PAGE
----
The consequences of this on the global scale is that the global public now lives at the mercy of the twists and turns of the unwieldy global financial system. Sarkozy and Merkel want to address this to a very limited extent whereas Cameron wants to keep the status quo. Very transparent to see his motivation when you actually look below the surface. If we want to really solve these problems we need to have a genuine, effective, democratic European left rise from the ashes to challenge the concentration of power in reactionary, unelected entities and make the west genuinely productive once again.

  22. wolfstar_de

    Cameron didn’t sign EU deal because it’s not in the interests of the 1%: http://t.co/c8ouElel writes @ShamikDas #EU #FTT

  23. Patrick White

    Cameron didn’t sign EU deal because it’s not in the interests of the one per cent http://t.co/535ZQ0AM via @ebuzzing

  24. Rowland Paul Hill

    [email protected] Cameron didn’t sign EU deal because it’s not in the interests of the 1% http://t.co/xyXqOaWI #WhyWeOccupy #WeAreThe99%

  25. Rowland Paul Hill

    Cameron didn’t sign EU deal because it’s not in the interests of the one per cent http://t.co/ctu3yoJw via @shamikdas #olsx

  26. Fynn Ralph Hopper

    Representing voters or party donors? RT @leftfootfwd: http://t.co/djSwEfCh

  27. Ed's Talking Balls

    If the unions want to start a discussion about party funding, then fine. I’m just surprised they’re the ones bringing it up.

    As for the talk of the “1%”, simple polling would reveal whether or not this is true. If more than 1% of the population didn’t want Cameron to agree to treaty change, then he has stood up for the interests of more than 1% of people – this would mean you’re wrong.

  28. Shez

    RT @leftfootfwd: Cameron didn’t sign EU deal because it’s not in the interests of the one per cent http://t.co/xvSyZeBs

  29. Pissed Proletariat

    RT @leftfootfwd: Cameron didn’t sign EU deal because it’s not in the interests of the one per cent http://t.co/xvSyZeBs

  30. Newsbot9

    Only if you want to behave in a typically dishonest fashion. The interests of people are not the superficial calls you make based on polling, designed to give certain results. There’s a reason your right shy away from proper polling on the EU like acid.

  31. Dominic Ellison

    Cameron didn't sign EU deal because it's not in the interests of the one per cent http://t.co/91fPhJDG

  32. malcolm

    RT @leftfootfwd: Cameron didn’t sign EU deal because it’s not in the interests of the one per cent http://t.co/xvSyZeBs

  33. Chris Painter

    Cameron didn't sign EU deal because it's not in the interests of the one per cent http://t.co/91fPhJDG

  34. Richard Pointon

    Cameron didn’t sign EU deal because it’s not in the interests of the 1%: http://t.co/c8ouElel writes @ShamikDas #EU #FTT

  35. Derek Wall

    Good article on @leftfootfwd http://t.co/22tE6b4i ‘What is the point of Nick Clegg?’ #europe

  36. keith s

    It’s not just the FTT, (which according to the Economist can’t go through without ALL EU countries voting for it), there is other legislation going through on hedge funds, private equity and bank capitalisation.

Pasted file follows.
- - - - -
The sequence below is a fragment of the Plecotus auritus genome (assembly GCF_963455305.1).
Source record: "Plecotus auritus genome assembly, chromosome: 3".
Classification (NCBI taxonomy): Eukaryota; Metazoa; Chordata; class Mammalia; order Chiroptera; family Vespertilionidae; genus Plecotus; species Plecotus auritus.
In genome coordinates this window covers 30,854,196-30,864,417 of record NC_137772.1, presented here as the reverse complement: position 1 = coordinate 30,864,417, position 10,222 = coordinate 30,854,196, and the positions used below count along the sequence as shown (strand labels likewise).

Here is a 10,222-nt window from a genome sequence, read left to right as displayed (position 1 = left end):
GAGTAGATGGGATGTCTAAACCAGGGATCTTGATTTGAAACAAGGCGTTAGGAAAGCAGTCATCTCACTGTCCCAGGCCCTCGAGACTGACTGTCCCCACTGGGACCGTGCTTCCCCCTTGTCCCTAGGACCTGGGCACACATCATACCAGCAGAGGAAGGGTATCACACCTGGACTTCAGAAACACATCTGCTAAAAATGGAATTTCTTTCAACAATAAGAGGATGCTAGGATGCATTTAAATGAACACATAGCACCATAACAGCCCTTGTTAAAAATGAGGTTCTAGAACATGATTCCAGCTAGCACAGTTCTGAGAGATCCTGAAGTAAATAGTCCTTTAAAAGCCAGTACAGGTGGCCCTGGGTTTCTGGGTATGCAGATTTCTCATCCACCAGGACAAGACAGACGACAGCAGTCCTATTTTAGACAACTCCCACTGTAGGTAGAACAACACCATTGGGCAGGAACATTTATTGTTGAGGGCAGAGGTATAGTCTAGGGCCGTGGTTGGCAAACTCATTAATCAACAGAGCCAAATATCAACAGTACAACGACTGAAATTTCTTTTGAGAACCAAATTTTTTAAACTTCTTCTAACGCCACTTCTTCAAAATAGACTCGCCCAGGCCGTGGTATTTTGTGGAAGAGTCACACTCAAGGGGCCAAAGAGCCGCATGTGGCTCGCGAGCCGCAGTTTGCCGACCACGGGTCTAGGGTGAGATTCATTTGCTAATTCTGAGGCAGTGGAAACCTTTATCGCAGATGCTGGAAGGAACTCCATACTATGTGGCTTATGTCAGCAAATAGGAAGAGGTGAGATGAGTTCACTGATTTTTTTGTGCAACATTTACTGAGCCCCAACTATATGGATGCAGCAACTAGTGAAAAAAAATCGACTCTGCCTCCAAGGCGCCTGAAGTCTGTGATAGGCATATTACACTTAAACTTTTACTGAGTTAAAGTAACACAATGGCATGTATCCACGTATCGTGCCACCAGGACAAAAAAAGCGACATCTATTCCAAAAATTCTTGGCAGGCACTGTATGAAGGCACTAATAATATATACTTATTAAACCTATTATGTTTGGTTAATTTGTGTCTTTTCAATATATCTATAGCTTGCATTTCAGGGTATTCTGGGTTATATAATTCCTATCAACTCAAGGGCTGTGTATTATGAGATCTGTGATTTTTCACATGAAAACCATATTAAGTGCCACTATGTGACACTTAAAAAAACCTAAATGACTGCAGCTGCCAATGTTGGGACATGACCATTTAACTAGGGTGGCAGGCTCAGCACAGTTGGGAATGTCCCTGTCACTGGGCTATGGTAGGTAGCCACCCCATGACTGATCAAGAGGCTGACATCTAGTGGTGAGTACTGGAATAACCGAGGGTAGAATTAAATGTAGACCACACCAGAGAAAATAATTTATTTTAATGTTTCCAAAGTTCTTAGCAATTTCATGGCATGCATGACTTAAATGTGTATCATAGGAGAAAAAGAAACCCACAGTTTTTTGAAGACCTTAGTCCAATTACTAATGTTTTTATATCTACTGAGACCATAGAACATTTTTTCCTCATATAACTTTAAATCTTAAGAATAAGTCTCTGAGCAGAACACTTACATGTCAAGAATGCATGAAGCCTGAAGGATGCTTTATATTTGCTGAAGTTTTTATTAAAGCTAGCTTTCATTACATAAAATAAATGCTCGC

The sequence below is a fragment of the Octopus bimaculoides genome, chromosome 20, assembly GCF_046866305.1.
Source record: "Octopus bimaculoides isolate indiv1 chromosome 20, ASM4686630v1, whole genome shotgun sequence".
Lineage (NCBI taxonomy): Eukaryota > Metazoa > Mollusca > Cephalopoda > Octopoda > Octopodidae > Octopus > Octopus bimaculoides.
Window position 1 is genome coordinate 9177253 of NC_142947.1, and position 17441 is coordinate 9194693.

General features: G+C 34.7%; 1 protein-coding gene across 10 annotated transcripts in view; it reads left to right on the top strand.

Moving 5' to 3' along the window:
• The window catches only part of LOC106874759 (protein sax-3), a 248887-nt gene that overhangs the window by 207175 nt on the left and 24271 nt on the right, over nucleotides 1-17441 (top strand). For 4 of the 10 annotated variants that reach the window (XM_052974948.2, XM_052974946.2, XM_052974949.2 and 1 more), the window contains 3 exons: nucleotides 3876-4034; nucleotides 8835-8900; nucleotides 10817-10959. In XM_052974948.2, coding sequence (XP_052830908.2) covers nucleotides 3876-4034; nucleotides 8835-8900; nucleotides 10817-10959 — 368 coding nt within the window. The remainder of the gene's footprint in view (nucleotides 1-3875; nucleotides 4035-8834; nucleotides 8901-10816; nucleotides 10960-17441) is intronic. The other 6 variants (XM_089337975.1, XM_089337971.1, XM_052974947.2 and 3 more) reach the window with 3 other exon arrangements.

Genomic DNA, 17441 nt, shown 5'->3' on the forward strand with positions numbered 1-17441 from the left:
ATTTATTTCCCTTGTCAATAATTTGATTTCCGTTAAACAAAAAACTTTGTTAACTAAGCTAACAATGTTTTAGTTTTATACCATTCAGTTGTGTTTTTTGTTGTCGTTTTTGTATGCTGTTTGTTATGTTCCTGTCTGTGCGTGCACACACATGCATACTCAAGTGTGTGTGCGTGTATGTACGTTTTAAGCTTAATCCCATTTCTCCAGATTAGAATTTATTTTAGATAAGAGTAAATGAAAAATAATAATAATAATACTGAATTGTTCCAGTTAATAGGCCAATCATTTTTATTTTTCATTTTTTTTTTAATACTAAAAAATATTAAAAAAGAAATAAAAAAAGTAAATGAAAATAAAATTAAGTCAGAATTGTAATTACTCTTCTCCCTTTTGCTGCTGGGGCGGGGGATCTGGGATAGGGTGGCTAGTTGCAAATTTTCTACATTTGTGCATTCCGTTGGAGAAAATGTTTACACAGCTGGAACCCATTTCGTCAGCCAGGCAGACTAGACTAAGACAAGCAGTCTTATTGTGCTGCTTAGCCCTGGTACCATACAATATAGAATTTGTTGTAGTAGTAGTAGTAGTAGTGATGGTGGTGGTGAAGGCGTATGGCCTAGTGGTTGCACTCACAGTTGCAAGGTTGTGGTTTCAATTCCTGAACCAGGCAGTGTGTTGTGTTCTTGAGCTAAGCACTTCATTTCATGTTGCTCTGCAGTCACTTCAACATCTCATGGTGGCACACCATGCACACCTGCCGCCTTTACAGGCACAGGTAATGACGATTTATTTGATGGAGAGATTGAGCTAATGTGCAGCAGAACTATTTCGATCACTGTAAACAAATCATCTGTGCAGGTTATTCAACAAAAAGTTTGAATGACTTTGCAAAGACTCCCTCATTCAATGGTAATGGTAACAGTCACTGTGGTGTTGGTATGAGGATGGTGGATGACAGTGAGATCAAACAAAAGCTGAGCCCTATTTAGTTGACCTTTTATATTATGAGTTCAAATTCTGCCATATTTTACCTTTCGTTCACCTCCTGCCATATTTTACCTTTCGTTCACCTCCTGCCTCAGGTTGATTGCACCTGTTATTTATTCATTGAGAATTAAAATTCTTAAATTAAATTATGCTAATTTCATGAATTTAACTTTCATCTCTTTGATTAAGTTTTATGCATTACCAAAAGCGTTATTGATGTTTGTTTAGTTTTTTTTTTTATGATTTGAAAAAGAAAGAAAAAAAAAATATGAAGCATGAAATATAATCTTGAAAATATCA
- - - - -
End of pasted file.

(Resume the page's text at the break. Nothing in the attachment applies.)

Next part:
The City has become increasingly a very globalised set of markets, most of the banks are foreign owned, including a significant minority of EU banks. Apart from China the UK still attracts record FDI with I am sure a lot going to the City. It will be interesting what happens internally

    It’s more of different interpretations of the nation state versus fractions of globalised capitalism pushing deregulation type argument. Anyway i wrote more about it here http://tinyurl.com/c76wkfk

  37. daniel fuster

    Cameron didn’t sign EU deal because it’s not in the interests of the 1%: http://t.co/c8ouElel writes @ShamikDas #EU #FTT

  38. Jane Leach

    RT @leftfootfwd: Cameron didn’t sign EU deal because it’s not in the interests of the one per cent http://t.co/ve67l9B6

  39. malcolm

    RT @leftfootfwd: Cameron didn’t sign EU deal because it’s not in the interests of the one per cent http://t.co/ve67l9B6

  40. Will Podmore

    Do you really think that it is in Britain’s interests to be tied into a fiscal union that would make embracing monetarism a constitutional obligation?

  41. Geoffrey Pearson

    Speaking of value for money, it looks like the city got a good deal when they bought the conservatives: http://t.co/LLEhwkKp

  42. Catherine Sharpe

    Speaking of value for money, it looks like the city got a good deal when they bought the conservatives: http://t.co/LLEhwkKp

  43. Panda

    Gd q frm @CarolineLucas on Cameron's conflating of the City fat cats' interest with the national interest; more here: http://t.co/LLEhwkKp

  44. Cherry McCormack

    Speaking of value for money, it looks like the city got a good deal when they bought the conservatives: http://t.co/LLEhwkKp

  45. Jon Wilson

    Speaking of value for money, it looks like the city got a good deal when they bought the conservatives: http://t.co/LLEhwkKp

  46. Sally Drayton

    Gd q frm @CarolineLucas on Cameron's conflating of the City fat cats' interest with the national interest; more here: http://t.co/LLEhwkKp

  47. Hanita Dadswell

    Speaking of value for money, it looks like the city got a good deal when they bought the conservatives: http://t.co/LLEhwkKp

  48. Miles Douglas

    Speaking of value for money, it looks like the city got a good deal when they bought the conservatives: http://t.co/LLEhwkKp

  49. Sector29

    Speaking of value for money, it looks like the city got a good deal when they bought the conservatives: http://t.co/LLEhwkKp

  50. Rowland Paul Hill

    Speaking of value for money, it looks like the city got a good deal when they bought the conservatives: http://t.co/LLEhwkKp